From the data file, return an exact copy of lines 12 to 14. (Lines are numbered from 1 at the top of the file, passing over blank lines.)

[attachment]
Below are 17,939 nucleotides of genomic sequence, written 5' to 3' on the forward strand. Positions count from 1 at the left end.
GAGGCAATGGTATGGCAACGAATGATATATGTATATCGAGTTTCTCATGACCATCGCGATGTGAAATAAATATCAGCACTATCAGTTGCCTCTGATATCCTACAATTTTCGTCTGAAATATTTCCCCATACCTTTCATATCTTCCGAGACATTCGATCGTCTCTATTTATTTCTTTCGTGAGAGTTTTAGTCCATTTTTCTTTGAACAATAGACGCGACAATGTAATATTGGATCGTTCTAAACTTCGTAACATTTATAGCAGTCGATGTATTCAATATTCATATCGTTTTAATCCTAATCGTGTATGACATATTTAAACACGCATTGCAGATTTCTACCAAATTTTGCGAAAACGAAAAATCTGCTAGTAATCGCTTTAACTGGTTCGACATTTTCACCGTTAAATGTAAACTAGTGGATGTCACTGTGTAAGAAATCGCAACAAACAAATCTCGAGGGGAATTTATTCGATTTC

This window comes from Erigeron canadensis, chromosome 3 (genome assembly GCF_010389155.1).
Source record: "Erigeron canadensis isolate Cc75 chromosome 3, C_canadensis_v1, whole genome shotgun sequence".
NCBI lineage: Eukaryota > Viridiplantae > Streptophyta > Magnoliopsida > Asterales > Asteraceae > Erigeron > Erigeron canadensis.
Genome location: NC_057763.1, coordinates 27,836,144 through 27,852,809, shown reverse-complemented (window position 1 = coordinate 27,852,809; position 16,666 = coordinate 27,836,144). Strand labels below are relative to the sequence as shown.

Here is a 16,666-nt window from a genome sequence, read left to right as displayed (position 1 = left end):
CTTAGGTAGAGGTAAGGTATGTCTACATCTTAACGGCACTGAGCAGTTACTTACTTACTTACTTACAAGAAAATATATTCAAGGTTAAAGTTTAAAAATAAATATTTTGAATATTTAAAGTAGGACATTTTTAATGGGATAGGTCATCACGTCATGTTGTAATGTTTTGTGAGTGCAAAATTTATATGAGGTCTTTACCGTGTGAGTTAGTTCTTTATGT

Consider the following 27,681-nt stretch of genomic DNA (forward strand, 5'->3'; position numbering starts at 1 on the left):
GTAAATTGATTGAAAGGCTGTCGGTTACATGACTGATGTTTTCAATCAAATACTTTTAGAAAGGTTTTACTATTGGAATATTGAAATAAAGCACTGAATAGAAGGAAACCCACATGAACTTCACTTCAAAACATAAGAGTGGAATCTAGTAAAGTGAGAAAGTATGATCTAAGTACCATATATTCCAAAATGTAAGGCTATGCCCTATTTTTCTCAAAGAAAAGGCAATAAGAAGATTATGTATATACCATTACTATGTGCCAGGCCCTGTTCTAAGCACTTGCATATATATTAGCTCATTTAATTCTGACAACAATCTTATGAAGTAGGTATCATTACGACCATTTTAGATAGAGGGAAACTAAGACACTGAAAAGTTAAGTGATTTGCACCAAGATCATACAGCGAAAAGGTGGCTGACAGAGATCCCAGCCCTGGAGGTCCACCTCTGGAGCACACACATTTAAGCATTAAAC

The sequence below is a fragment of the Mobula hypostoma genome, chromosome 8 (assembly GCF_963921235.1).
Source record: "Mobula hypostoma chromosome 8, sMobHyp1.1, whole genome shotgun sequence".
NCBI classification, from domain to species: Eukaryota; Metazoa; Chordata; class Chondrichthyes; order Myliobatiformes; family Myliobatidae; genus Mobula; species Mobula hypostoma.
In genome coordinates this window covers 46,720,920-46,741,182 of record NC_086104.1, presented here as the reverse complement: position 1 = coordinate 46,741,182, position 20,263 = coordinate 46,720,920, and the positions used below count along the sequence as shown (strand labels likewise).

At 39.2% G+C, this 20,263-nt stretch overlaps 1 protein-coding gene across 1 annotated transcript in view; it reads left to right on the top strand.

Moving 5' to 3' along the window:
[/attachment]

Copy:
Source record: "Mobula hypostoma chromosome 8, sMobHyp1.1, whole genome shotgun sequence".
NCBI classification, from domain to species: Eukaryota; Metazoa; Chordata; class Chondrichthyes; order Myliobatiformes; family Myliobatidae; genus Mobula; species Mobula hypostoma.
In genome coordinates this window covers 46,720,920-46,741,182 of record NC_086104.1, presented here as the reverse complement: position 1 = coordinate 46,741,182, position 20,263 = coordinate 46,720,920, and the positions used below count along the sequence as shown (strand labels likewise).